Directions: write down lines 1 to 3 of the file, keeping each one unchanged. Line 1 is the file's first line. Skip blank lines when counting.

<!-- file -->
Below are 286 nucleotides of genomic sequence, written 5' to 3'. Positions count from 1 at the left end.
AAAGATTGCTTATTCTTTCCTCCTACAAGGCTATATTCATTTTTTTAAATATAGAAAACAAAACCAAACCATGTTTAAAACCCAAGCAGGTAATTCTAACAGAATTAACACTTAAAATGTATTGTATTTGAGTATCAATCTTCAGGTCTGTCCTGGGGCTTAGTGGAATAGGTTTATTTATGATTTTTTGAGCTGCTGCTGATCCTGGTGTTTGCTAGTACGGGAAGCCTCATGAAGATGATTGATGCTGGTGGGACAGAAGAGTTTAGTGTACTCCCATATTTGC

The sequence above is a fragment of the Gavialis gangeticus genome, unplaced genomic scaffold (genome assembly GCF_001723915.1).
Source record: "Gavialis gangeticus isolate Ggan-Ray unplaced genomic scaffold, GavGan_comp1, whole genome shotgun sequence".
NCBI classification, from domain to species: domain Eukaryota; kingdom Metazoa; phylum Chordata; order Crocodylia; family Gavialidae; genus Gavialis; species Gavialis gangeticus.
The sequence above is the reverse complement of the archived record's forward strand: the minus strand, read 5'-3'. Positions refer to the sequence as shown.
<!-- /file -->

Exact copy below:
Below are 286 nucleotides of genomic sequence, written 5' to 3'. Positions count from 1 at the left end.
AAAGATTGCTTATTCTTTCCTCCTACAAGGCTATATTCATTTTTTTAAATATAGAAAACAAAACCAAACCATGTTTAAAACCCAAGCAGGTAATTCTAACAGAATTAACACTTAAAATGTATTGTATTTGAGTATCAATCTTCAGGTCTGTCCTGGGGCTTAGTGGAATAGGTTTATTTATGATTTTTTGAGCTGCTGCTGATCCTGGTGTTTGCTAGTACGGGAAGCCTCATGAAGATGATTGATGCTGGTGGGACAGAAGAGTTTAGTGTACTCCCATATTTGC

The sequence above is a fragment of the Gavialis gangeticus genome, unplaced genomic scaffold (genome assembly GCF_001723915.1).